Life is like a voyage on the sea of history, often dark and stormy, a voyage in which we watch for the stars that indicate the route. The true stars of our life are the people who have lived good lives. They are lights of hope.Today the Liturgy presents to us just such a light in the figure of Saint Joseph, “a righteous man” (Matthew 1:19).
Consider, if you will, the situation in which Joseph found himself.
His young wife, Mary, is evidently pregnant, even prior to their living together. Betrothal, for the ancient Jews, was not like our modern period of engagement prior to marriage. Engagement, for us, carries with it no legal status and be canceled by either party at any time prior to the marriage for any reason. Betrothal, on the other hand, was a period lasting up to a year in which couples were legally married but were not yet living together. The only way to end a betrothal was through death or divorce.
Because Mary was pregnant without having had relations with Joseph, it seemed to many that Mary had been unfaithful. Others – Joseph among them - knew she remained faithful for “she was found with child of the Holy Spirit” (Matthew 1:18).
But if Joseph knew Mary had remained faithful, if Joseph knew the child that Mary carried was of the Holy Spirit, why would he seek to divorce her? Why not keep her as his wife?
Being a just and righteous man, Joseph knew his unworthiness to be involved in such a masterful and sacred situation. Because of his reverence toward the fulfillment of the prophecy given to King Ahaz, Joseph wished not to separate Mary from himself, but he from her.
The phrase that we have translated as “expose her to shame” means something much less in the original Greek. It means not so much to expose as it does to exhibit. This righteous man wanted to keep the divine secret with Mary; by not putting her in the spotlight, as it were, he acted both with discretion and reverence. Joseph also sought to separate himself from Mary – and to do this quietly – so as not to draw any undue attention to him. Out of his deep humility and piety Joseph wished to excuse himself.
In doing so Joseph would inadvertently place Mary and the child she carried within her womb in a precarious situation, thus making the message of the “angel of the Lord” most urgent (Matthew 1:20).
The angel comes to Joseph in his dream because his cooperation is needed so that the Messiah would be “descended from David” (Romans 1:3). Joseph must cast aside his own fears of unworthiness in order to become the legal father of the Son of God.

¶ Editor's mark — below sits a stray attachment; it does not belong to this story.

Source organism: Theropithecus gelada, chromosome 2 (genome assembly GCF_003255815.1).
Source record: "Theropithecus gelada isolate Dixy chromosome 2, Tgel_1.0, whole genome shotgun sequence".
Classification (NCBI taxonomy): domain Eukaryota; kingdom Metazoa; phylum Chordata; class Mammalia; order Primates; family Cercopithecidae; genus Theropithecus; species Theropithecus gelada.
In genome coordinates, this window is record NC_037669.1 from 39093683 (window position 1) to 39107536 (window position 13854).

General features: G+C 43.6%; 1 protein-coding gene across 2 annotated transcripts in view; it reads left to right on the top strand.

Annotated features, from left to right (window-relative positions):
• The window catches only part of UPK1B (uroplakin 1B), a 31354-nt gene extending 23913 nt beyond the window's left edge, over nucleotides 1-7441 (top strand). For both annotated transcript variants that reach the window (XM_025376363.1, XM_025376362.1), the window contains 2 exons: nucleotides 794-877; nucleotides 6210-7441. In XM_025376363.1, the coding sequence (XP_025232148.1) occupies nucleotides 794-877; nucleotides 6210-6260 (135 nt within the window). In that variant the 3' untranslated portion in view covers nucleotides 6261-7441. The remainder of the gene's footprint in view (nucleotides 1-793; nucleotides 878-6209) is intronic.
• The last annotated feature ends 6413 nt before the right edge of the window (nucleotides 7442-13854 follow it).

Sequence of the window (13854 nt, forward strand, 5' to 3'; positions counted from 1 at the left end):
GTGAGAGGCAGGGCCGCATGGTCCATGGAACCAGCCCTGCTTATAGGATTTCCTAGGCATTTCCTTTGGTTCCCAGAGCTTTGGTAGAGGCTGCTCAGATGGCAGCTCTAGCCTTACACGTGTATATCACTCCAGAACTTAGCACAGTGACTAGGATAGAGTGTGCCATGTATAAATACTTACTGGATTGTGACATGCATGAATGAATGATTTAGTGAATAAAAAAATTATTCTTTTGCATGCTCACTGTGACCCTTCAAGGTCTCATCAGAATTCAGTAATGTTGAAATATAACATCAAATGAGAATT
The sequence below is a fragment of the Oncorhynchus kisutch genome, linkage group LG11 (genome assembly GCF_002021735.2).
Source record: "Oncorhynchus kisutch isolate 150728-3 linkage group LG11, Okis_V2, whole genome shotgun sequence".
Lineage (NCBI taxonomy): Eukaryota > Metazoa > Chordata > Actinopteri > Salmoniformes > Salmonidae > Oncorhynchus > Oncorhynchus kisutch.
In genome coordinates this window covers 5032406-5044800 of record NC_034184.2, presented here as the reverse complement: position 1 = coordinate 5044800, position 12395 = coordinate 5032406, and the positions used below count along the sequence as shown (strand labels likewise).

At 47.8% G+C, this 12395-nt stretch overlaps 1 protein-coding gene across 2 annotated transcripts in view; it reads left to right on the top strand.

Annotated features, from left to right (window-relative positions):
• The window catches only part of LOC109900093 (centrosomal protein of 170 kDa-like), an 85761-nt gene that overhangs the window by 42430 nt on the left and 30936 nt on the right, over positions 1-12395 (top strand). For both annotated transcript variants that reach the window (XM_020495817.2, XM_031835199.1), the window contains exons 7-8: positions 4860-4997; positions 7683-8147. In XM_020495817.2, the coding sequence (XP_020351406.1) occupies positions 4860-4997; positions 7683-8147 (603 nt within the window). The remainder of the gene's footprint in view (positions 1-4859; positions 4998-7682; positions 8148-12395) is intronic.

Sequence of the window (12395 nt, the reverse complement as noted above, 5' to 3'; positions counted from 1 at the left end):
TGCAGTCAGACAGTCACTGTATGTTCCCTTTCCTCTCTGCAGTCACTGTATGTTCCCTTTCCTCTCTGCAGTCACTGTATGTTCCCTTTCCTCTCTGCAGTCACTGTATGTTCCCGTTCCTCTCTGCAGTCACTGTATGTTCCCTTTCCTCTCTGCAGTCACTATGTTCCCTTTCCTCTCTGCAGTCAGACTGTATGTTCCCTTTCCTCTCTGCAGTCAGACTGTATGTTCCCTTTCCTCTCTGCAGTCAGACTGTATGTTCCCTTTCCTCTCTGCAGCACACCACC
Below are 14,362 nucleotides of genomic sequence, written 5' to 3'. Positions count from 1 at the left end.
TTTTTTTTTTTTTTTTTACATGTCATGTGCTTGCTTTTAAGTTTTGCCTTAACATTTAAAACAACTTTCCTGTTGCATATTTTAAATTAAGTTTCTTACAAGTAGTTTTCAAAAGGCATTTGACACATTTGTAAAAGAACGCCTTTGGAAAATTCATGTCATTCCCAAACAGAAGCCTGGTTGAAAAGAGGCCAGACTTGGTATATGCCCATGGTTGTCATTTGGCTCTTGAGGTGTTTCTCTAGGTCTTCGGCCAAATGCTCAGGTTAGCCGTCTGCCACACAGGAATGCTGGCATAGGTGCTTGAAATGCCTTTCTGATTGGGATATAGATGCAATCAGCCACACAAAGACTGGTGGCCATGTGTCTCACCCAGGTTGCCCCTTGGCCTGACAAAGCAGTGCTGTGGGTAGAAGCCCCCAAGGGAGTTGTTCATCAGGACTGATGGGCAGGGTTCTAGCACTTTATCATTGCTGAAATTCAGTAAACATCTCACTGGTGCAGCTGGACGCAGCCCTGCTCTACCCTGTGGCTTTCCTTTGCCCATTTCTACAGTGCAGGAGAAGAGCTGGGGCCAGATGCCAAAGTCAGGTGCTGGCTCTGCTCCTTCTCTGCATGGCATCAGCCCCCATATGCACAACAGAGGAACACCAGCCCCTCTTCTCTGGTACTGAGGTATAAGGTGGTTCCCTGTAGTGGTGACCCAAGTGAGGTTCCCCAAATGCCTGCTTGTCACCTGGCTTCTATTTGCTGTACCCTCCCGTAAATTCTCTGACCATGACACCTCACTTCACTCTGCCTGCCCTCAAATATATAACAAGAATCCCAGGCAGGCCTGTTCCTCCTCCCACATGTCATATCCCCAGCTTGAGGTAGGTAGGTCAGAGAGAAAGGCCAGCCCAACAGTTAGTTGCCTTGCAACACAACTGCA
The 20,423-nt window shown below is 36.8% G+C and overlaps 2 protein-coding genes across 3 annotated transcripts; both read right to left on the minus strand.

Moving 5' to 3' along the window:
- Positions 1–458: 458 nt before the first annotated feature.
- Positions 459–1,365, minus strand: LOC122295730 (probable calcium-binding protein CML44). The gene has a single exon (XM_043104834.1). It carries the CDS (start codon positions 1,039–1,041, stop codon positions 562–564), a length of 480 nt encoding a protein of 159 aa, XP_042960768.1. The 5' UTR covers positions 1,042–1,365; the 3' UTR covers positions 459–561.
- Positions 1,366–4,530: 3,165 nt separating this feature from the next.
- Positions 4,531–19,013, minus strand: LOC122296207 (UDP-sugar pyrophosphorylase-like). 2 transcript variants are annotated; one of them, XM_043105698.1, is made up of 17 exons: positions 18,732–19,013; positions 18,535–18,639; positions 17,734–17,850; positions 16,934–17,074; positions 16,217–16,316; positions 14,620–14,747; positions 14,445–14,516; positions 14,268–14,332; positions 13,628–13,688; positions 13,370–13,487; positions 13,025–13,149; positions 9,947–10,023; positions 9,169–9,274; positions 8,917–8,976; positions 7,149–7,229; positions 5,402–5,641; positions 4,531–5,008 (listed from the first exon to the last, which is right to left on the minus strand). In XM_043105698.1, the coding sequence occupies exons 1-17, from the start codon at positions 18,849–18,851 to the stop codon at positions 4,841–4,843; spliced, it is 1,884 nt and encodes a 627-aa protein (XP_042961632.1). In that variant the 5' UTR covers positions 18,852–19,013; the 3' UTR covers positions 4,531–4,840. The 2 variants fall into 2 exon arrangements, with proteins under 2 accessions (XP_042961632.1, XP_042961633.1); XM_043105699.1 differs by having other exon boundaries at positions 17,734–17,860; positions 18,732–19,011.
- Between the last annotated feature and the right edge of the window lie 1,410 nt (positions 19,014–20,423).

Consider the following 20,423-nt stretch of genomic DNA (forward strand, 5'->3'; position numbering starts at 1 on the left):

But why did the Lord choose Joseph as the father for Jesus? Surely there was another more powerful, more influential, than Joseph? God chose Joseph because his heart was clean and because he did not desire what was vain (cf. Psalm 24:4). Because he lived righteously, he received “a blessing from the Lord” in this sacred and most important mission (Psalm 24:5).
The angel counseled Joseph with words that must have echoed in his ears until his death: “Joseph, son of David, do not be afraid to take Mary, your wife, into your home” (Matthew 1:20). Joseph “did as the angel of the Lord had commanded him and took his wife into his home” (Matthew 1:24). He did so because he learned what Saint Paul calls “the obedience of faith” (Romans 1:5).
What is the obedience of faith? It is an act of faith by which “man completely submits his intellect and his will to God.” This obedience of faith is a human response to God by which we “submit freely to the word that has been heard, because its truth is guaranteed by God, who is Truth itself.”
This listening to the Word of God, as Joseph clearly did, is not merely a passive activity; it requires our own desire to grow in union with the Lord. It requires that we actively seek his will in prayer by being attentive to what the Lord speaks to us in whatever way he wishes to reveal it. This obedience of faith is “the unconditional acceptance of a servant, and the loving commitment of a child.” Both of these we see modeled in Saint Joseph.
He does not question the word of the angel for he knows it to be true and he trusts in the Lord’s will for him, taking Mary and the child who is God-with-us into his home. Only the loving commitment of a child, only “a loyalty that is deeper than mere sentiment,” could allow Joseph to do so. In this act of humble obedience we see that Joseph is indeed a righteous man; his righteous came from his obedience.
The light of his holiness shines before us, calling us to live righteously, to live obediently, as he lived. Saint Joseph says to us:
“Let the Lord enter” your life, your heart, your mind (Psalm 24:7). Do not weary the Lord, your God (cf. Isaiah 7:13). You, too, are unworthy of his call, but you are still “called to belong to Jesus Christ,” you are “called to be holy” (Romans 1:6-7). He will save you from your sins (cf. Matthew 1:21). Do not be afraid! Let the Lord enter, that you may know grace and peace. Pope Benedict XVI, Spe Salvi, 49.
 Catechism of the Catholic Church, 143.
 Ibid., 144.
 Ibid., 2716.
 Rich Mullins, “If I Stand,” Winds of Heaven, Stuff of Earth (Edward Grant, Inc., 1985).